A smoking jacket doesn’t necessarily have to do with practicing the habit of smoking cigarettes or a pipe (it does as far as history is concerned, but more on that in a minute).  My husband doesn’t even smoke, hence my post’s title.  Neither does it imply a compliment to a man degree of hotness.  What we women know as a housecoat or lounging robe, men have had for the last several centuries termed as a loose informal jacket, donned after dinner to enjoy leisure activities, to cover up one’s nice clothes in between stages of undressing, or to receive guests in the privacy of one’s abode.  This type of garment is luxurious in materials and decoration, and is not as private as women’s lingerie, but have been immortalized by popular, public pictures of many famous men in history being seen wearing their smoking jackets.  The poet and playwright Oscar Wilde is THE man to have brought the smoking jacket to both popular and public consciousness, but even in our modern times, the great Martin Luther King wore a satin smoking jacket for press pictures during his recovery in the hospital in 1958, after being stabbed by a letter opener during a book signing in Harlem.  My hubby’s smoking jacket always comes with him on our travels, and the Art Deco halls of a 1920s hotel became the perfect setting for some blog photos.

Now, I’ll be the first to admit this smoking jacket is glaringly made from the wrong (traditionally speaking) materials.  Smoking jackets are supposed to be make of posh, deluxe fabrics like satin, velvet, and brocade for some examples.  However, as this was going to be all his own – and a very useful, around-the-house item at that – I let him pick out all the fabrics, materials, and color scheme himself to perfectly accommodate his taste.  He is quite good at the preliminary creative process to garment crafting, although he doesn’t want to admit it!  I believe presents should be personalized to the recipient’s wants, after all, and what better way to do that than having them involved.  Besides, I figure this very basic version of a smoking jacket can be my uber-useful test run for learning how I want to approach the next one…a truly proper and over-the-top fancy smoking jacket.  I have some quilted burgundy velvet, and some black satin cording, so his next smoking jacket will be more in the style of the Victorian times, the height of the garment’s popularity as a status symbol.

THE FACTS:

FABRIC:  a brushed all-cotton flannel lined in a crepe finish polyester lining with faux suede collar and pocket detail

PATTERN:  Simplicity #2172, year 1947

NOTIONS:  I needed lots and lots of thread, plenty of interfacing, one button, and lots of macramé cord (I’ll explain why below)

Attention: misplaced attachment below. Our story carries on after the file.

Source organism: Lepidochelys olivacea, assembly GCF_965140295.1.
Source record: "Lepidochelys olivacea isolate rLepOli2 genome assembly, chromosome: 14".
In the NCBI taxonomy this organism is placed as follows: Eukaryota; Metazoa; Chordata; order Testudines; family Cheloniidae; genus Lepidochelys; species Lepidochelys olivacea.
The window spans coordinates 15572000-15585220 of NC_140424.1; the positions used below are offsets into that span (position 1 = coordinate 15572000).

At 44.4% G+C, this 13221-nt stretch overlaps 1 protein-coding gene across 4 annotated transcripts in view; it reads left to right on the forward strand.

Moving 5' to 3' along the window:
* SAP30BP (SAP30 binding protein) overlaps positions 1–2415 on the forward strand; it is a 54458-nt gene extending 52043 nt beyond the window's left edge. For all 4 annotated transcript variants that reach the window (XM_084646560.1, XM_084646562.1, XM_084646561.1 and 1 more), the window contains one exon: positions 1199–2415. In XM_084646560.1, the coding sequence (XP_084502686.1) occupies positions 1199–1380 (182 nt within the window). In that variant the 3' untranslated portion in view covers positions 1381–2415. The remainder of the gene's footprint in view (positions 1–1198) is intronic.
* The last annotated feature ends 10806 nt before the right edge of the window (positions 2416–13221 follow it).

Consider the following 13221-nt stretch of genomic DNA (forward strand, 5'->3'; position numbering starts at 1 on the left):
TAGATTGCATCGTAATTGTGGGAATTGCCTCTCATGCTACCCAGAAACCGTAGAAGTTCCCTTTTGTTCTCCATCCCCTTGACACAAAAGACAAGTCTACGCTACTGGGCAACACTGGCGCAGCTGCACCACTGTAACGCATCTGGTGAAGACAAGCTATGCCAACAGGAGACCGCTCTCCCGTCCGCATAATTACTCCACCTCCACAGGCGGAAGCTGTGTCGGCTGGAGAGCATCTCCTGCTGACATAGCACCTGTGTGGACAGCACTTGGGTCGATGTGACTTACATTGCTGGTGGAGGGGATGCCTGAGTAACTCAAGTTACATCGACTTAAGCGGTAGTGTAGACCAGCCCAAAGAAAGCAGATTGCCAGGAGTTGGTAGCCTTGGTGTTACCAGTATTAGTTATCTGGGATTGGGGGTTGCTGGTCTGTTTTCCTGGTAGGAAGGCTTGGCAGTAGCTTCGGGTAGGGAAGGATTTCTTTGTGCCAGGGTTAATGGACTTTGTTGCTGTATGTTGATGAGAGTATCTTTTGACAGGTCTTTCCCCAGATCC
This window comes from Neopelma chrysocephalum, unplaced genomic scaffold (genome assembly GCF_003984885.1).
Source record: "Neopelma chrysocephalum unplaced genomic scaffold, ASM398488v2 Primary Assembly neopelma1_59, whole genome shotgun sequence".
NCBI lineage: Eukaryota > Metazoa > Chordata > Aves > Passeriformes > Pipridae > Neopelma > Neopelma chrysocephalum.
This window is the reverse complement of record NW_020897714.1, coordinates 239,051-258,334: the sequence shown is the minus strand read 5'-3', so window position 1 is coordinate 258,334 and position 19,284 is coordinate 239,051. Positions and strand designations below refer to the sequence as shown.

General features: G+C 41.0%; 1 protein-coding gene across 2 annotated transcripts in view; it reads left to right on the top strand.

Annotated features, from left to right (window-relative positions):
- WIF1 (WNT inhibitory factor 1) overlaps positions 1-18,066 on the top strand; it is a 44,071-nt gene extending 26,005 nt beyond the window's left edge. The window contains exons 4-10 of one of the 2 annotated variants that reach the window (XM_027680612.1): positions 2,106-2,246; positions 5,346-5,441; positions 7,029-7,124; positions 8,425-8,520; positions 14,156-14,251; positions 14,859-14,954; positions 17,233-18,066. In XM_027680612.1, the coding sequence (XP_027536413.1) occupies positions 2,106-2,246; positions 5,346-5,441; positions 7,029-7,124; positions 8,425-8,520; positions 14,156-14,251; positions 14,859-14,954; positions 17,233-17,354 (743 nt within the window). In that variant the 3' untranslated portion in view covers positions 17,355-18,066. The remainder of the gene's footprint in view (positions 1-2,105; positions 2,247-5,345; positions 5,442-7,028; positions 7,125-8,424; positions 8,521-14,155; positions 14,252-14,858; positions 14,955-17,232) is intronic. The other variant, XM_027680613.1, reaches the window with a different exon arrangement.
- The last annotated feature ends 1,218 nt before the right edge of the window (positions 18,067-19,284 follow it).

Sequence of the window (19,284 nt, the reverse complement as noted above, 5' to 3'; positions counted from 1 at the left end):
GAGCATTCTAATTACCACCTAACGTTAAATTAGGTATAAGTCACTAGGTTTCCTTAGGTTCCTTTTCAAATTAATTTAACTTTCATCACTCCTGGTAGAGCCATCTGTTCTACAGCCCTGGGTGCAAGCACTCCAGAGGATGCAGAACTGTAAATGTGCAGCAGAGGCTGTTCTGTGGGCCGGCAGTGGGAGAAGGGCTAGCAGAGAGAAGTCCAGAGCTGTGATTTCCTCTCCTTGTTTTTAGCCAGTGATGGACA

TIME TO COMPLETE:  This took me about 40 plus hours to make and was finished on September 6, 2017

THE INSIDES:  What insides?  This is fully lined

TOTAL COST:  Well, my Mr. Cheapskate picked out everything for his smoking jacket from the clearance section at our local JoAnn store, so the total must have been reasonable although neither of us was really counting too much as this was his present!

At-home Robe (Banyan) with Matching Waistcoat France, 1720s

It is very telling that this pattern is from 1947.  The Second World War was over and men could again reclaim their right to rest and relaxation, and take time to building up their household and adding to their bank account with a job less life-or-death related.  The post war period of the 40’s was reclaiming the feelings that created the smoking jacket in the first place.  Sure, the trend for the popularity of Turkish tobacco and the Egyptian cigarette, adopted by the British, French, and Russian soldiers of the Crimea War (1853 to 56), had to do with the creation of men’s lounging rooms for them to enjoy their new found habits in a social setting that celebrated leisure time and stereotypical masculine pastimes, such as newspaper reading.  By 1903, Turkish cigarettes accounted for 25% of the American market, and smoking was considered an expected masculine activity all the way into the mid-century.

At-home Robe (Banyan) England, circa 1880

However, beyond the tobacco portion of the smoking jacket’s history, the idea of a robe for personal leisure time began all the way back with (again) Turkish and also Oriental influence of international trade and political climates in Europe of the late 17th century.  Foreign textiles, and the fashions which inspired them, were being highly sought after as imports, and a form of the Japanese kimono called a “banyan” began being worn by men of the elite classes for informal home time, such as non-physical games, fireside discussions, or letter writing.  “Caftans” – a full length, long sleeved loose jacket-like garment traditional to parts of the Middle East, North Africa, and Eastern Europe – were also popular because of their textiles which were often used for the popular fancy, floral, frilly waistcoats which men, especially those deemed as “dandies”, were wearing, particularly in France, during the 18th century.

In the mid—19th century, the Industrial Revolution was adapting traditional Kashmiri shawls’ traditional motifs into a commercialized paisley print and this influenced a change in the ethnic influence of the smoking jackets.  They became more Turkish (again) and even India-inspired as the tobacco influence of the Crimean War settled into many various cultures as the soldiers settled into their respective homes.  Satin smoking jackets are a slight carry-over from the more Oriental influence, but after World War I, the smoking jacket of the 1920s and later seemed to lose any obvious cultural significance and become a sexy and intimate part of a man’s home life, if looking at advertisements and silver-screen movies is telling the truth of the times.  At least post-WWI eras equalized the smoking jacket for all men of all classes.  Only then in the 1970s, Yves Saint Laurent confused the traditions of the smoking jacket with the release of his tuxedo-inspired collection for women in 1966, calling it “Le Smoking”.